Five questions on the new annual appraisal
No more ones, twos or threes, but focusing on development opportunities. This summer, the Faculty of Humanities will start a pilot for the new Performance and Development Interviews (PDI). HR adviser Marion Sluijs tells us more about it.
Why is there a new format for the PDIs?
'There are developments going on in the university, in areas such as sustainable employability, leadership and recognition & rewards. Collaboration and working in teams are becoming increasingly important in academia, and we want to integrate this into the PDI. About a year and a half ago, we started talks with a large number of focus groups within the university. These discussions showed that people were dissatisfied with the questions asked and the scores they were given. In short, they felt that the current PDI instrument was outdated. We therefore started a pilot for a new kind of annual interview at the Faculty of Law. We are now continuing that at Humanities for academic staff, while Student and Educational Affairs (SEA) has started a pilot for support staff from 23 April.'
What will change?
'The main change is that the conversation will become more development oriented. Previously, it was mainly about looking back, whereas now looking ahead takes precedence. That doesn't mean that performance no longer matters, but there will be more room for how you did something, in addition to what you did. How can you learn from your achievements? And how can we help you do that? This way, there are more pointers to change something or work on your self-development. Of course, that next step on the career ladder remains important, but we want to emphasise that there are lots of other opportunities to carry on developing and keep yourself motivated.
In addition, the employee is given more control over the conversation. This means that from now on, in preparation for the interview, you yourself first fill in the form. The manager will complete it later. Finally, an important change is that the norming scores will disappear, as will the sub-scores.'
Does the elimination of the five-point scale mean that assessment disappears from the annual appraisal?
'No. The interview still contains an assessment, only it is no longer given in figures, but in words. In itself, there is nothing wrong with grades, but in practice they were often not used properly. People would get a 4, for example, because they had worked hard and not because their performance was outstanding. Moreover, a 3 was perceived by a lot of people as 'a six', giving them the impression that they were actually not doing well enough. By doing the assessment in words from now on, we hope to do better justice to people’s performance.'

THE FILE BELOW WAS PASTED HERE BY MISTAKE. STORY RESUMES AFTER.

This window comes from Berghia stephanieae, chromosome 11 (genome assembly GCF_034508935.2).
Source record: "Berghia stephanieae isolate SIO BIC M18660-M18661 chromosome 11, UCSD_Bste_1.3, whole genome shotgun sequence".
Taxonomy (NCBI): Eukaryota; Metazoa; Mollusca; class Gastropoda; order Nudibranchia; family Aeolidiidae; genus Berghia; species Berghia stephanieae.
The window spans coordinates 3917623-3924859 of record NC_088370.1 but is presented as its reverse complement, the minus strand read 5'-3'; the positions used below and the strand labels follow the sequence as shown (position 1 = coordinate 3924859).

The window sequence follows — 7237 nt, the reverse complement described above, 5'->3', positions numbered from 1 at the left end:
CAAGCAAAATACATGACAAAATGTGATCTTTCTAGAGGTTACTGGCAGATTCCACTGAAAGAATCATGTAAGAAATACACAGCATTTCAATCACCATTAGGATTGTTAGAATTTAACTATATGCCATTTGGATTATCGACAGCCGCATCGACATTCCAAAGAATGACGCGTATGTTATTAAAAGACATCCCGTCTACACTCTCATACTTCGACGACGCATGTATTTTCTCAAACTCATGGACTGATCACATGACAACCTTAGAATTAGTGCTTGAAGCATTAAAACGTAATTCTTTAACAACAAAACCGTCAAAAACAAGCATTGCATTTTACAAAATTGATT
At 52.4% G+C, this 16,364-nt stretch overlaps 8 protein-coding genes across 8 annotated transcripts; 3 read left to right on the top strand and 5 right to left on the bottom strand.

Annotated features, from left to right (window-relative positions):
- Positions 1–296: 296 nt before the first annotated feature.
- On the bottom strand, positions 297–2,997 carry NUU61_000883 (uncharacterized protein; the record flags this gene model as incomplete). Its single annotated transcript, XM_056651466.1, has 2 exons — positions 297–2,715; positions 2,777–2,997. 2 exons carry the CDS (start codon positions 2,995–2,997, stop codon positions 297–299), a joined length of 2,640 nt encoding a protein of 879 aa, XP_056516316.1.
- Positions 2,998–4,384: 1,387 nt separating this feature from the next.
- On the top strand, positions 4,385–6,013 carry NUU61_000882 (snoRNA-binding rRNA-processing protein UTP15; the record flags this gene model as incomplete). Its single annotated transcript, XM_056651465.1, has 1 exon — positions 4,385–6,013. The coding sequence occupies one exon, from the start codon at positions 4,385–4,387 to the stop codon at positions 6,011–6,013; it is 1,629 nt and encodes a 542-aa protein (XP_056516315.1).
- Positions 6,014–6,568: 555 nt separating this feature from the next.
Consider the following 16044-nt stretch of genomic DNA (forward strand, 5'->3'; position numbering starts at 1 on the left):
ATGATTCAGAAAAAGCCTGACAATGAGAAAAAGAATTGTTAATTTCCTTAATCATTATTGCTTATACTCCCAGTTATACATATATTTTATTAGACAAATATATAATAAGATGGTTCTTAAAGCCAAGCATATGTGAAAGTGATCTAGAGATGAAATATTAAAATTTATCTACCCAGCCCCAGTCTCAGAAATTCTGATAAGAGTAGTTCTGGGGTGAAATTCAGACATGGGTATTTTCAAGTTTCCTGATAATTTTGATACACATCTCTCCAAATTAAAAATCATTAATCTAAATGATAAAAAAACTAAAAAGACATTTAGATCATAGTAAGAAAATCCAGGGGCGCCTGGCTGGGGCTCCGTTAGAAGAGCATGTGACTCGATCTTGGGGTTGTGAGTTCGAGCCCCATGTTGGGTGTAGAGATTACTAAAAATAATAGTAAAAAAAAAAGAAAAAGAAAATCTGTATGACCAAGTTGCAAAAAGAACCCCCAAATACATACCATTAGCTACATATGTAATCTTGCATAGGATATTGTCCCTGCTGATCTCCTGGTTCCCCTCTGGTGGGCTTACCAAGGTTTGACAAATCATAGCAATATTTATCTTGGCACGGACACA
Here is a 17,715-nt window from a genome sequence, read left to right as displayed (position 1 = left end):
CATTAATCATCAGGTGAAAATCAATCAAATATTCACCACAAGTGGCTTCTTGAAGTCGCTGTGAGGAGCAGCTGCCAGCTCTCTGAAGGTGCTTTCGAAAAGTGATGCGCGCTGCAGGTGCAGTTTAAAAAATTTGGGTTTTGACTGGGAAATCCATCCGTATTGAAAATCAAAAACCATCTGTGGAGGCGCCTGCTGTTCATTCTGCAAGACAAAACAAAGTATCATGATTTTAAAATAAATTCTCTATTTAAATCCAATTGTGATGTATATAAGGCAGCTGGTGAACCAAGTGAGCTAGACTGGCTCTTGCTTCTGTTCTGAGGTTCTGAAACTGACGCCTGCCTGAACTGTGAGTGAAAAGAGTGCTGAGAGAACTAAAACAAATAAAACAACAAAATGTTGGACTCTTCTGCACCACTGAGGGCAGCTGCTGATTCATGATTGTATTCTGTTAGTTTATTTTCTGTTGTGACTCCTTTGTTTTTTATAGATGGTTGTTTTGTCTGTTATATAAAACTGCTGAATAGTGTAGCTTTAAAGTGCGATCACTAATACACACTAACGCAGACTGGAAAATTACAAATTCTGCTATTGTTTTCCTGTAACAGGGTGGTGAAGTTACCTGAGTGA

How are employees prepared for the new interviews?
'All the documents needed to prepare for the new annual interview will be on the website. There will also be a training programme for interested managers. A series of meetings will then cover skills such as giving feedback, constructive listening and talking about skills and competences.'
What will happen after the pilot ends?
'The pilot runs from 3 July until the end of the calendar year. During those six months, people can contribute their ideas on what is good in the pilot or what could be improved. At the end of the year, we will evaluate with different sounding board groups. Ultimately, the results of the three pilots at Law, SEA and HUM will be merged into one tool that will be rolled out for the entire university in 2024.'
Dean Mark Rutgers on the new PDI
‘The new PDI is an important step towards achieving a more substantive and open dialogue with each other about work. Following a pilot at the Faculty of Law, we are now entering a pilot process at our faculty. Together, we will make sure that the existing PDI system better reflects how we want to behave towards one another. In line with the Faculty Strategic Plan <insert link>, this new approach to the annual appraisal supports several ambitions. In particular it is about being able to shape how we deal with recognition and rewards for talented staff, and not only academic staff. The greater emphasis on recognition & rewards means more attention will be paid to teamwork as a quality. Development, (personal) leadership, giving and receiving feedback, but also the contribution to the collective (the team) will therefore play a greater role in this.
‘As dean, I am enthusiastic about the improvement proposals for our faculty and I think it properly reflects the wishes of people within the faculty.’
Policy adviser HR en project leader Mark Peters over het nieuwe ROG
The premise of the new PDI is that everyone who works, and continues to work, at Leiden University meets the reguirements. The assessment standards in the form of the current rating scores (1-5) will be changed during the pilot to 'meets the requirements' or 'improvement is necessary'. Mark Peters, project leader for Leiden University, adds: 'Don't let the annual appraisal come as a surprise, by which I mean and expect that you also have conversations with each other in the interim about how things are going in your work and with your development.’
Mark: 'The new approach is being carefully tested in pilots and in coordination with boards and participation bodies. After Law and SEA, this pilot is the third where we are testing this transition towards the new annual appraisal. A small pilot at Social and Behavioural Sciences will also follow in September. We’re going to use the evaluations of the pilots to make the Annual Interview better for the entire university. It’s good to see that so many colleagues are responding enthusiastically and positively to this development.'